The wind actually started on the night before we left Sesriem and followed us all the way to Aus, where it continued to blow constantly and from all directions. Coming from Cape Town I'm accustomed to wind, but this was different... In the horizon from our beautiful cabin in the rocks at Klein Aus Vista (highly recommended) we watched in the distance as the wind kicked the sand up creating swirling devils and a deep dark haze. Waking up to the strong winds the following morning we wondered if we could get a little relief on a trip to the coastal town of Luderitz... Sadly, without realizing the severity of it, we headed into the eye of the storm and got caught in a powerful, diamond encrusted, sandstorm where we had to turn around and crawl our way out. This was a scary moment which resulted in major damage to our windscreen. Moral of the story... It does seem this is worst along the stretch of road between Aus and Luderitz, so if the wind is strong and you see a dust cloud on the horizon, a journey to Luderitz will have to be missed.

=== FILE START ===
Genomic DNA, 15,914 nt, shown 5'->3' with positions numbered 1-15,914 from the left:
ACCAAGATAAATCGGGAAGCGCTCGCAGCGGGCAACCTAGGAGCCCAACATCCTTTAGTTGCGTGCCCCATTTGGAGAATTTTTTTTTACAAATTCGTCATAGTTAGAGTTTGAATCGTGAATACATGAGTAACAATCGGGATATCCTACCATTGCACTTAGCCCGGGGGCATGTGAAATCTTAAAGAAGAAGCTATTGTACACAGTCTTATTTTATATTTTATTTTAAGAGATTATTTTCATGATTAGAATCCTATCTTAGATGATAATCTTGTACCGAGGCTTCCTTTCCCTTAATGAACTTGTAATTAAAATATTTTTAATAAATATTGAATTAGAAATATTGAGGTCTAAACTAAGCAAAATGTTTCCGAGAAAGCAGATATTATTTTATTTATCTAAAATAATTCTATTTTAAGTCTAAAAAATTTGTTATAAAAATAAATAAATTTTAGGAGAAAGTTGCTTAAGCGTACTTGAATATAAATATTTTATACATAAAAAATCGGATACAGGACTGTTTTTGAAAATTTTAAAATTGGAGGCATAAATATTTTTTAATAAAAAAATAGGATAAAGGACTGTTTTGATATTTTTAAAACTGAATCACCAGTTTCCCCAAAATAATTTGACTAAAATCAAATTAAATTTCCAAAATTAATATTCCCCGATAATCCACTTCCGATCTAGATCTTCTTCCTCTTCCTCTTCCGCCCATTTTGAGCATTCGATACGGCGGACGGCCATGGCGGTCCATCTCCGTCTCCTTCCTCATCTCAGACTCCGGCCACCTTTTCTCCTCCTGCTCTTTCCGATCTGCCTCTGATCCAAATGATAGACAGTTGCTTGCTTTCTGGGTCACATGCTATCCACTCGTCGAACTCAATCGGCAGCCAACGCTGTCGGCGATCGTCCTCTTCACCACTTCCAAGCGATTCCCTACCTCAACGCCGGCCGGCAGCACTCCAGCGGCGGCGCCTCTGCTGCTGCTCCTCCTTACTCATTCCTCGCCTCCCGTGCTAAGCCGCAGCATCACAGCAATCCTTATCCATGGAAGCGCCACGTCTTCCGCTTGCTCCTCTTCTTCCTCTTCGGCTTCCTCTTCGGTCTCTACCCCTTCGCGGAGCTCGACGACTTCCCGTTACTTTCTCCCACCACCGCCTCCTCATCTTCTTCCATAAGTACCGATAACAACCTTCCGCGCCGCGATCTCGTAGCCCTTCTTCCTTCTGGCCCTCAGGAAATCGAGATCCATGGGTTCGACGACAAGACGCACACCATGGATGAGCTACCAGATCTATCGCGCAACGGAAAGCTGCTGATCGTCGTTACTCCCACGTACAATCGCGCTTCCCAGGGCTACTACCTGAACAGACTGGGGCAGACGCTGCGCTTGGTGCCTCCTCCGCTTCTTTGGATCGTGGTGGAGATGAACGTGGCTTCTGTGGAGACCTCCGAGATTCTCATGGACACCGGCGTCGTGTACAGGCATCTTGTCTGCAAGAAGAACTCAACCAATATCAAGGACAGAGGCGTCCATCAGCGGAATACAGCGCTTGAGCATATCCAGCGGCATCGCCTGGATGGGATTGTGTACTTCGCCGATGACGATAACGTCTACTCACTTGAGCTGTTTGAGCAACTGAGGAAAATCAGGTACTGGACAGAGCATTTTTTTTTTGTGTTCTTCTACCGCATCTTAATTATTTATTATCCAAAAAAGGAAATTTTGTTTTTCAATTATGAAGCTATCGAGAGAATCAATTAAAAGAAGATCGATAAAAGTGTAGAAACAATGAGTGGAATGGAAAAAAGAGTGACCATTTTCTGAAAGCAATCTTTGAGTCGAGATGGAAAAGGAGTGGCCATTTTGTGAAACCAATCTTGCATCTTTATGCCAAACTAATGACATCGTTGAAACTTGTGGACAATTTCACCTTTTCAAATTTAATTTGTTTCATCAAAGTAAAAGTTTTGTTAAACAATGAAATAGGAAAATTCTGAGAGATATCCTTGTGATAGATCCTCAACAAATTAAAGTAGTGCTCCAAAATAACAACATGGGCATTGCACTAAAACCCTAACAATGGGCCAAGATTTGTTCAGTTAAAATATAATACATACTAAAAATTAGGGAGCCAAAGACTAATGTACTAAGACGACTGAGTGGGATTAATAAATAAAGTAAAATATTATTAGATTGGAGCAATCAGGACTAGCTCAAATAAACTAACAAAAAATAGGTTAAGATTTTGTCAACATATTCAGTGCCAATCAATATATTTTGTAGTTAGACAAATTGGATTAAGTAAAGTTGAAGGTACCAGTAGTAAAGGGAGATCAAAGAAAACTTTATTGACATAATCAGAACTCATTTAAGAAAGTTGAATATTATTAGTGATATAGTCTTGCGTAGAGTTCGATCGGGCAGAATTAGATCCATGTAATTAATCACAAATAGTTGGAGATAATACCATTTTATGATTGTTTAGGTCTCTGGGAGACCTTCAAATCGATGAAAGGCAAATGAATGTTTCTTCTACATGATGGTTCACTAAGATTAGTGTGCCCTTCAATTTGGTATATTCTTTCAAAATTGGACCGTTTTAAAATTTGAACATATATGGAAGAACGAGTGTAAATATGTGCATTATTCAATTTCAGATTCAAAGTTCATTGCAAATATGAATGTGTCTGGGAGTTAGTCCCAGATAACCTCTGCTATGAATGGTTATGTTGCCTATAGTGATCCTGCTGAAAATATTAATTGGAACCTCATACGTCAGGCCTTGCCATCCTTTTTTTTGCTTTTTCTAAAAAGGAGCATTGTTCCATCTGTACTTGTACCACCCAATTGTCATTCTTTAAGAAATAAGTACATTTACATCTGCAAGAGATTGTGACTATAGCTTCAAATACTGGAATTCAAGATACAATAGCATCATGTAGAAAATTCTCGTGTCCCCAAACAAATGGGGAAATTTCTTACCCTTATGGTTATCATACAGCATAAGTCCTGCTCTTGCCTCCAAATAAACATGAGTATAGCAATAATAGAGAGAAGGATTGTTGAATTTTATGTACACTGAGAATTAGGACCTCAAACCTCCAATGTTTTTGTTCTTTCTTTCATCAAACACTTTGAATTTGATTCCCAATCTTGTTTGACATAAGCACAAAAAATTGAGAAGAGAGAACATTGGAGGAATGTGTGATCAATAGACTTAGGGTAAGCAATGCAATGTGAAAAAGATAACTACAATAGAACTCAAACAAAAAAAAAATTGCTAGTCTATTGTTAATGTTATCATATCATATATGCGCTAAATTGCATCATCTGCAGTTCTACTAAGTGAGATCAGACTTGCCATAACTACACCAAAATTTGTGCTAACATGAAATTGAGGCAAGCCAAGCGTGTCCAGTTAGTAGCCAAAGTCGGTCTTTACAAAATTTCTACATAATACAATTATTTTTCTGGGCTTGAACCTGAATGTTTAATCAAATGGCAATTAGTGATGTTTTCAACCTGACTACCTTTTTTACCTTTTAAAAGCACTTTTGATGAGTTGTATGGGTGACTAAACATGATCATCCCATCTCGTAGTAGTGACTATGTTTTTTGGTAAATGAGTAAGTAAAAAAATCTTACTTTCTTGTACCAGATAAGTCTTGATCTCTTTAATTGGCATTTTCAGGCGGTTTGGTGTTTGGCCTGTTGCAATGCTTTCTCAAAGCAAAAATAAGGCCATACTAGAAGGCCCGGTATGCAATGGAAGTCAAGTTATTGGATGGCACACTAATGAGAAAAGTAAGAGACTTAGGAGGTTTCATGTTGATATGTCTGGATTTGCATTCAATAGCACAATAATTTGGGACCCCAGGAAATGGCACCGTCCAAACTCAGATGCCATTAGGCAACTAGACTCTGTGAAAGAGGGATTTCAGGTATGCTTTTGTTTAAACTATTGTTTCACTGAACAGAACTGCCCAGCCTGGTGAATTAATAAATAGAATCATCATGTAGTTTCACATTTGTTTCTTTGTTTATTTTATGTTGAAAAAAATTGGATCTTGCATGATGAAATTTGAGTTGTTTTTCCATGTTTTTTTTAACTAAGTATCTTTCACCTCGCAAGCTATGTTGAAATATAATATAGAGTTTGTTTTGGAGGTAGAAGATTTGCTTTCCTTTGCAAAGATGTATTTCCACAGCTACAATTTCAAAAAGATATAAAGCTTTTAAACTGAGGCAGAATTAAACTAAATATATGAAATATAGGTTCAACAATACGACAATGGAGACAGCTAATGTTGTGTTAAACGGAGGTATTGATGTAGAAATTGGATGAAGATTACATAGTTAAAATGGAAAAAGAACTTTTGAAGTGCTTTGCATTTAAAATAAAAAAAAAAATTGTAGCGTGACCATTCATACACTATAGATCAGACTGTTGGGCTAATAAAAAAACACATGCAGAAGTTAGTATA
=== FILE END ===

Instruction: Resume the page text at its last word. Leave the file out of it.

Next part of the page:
Apparently winds start around August, but were late this year and literally started the day we arrived in Aus, early November... Hence, 'unpredictable'!
Dust cloud on horizon in Aus:
Sandstorm en-route Luderitz:
Winter months can be fiercely cold at night and in the early mornings, so if you are travelling between April and September take warm clothing as well as light clothing for the days; which are generally sunny and bright.
We had an incredible journey, the route was laid-out perfectly with each distance a reasonable one, allowing us time to explore any gems in the late afternoon, which in turn is a more bearable alternative due to the warm midday sun.
African Budget Safaris offers a host of scheduled overland and small group safaris, as well as private group safaris too. We can also tailor-make charter trips using an overland vehicle, if you have your own family group or a group of friends. So, if you don’t want the fuss of hiring a car and driving yourself, speak to us about our many exciting Namibia Safari options!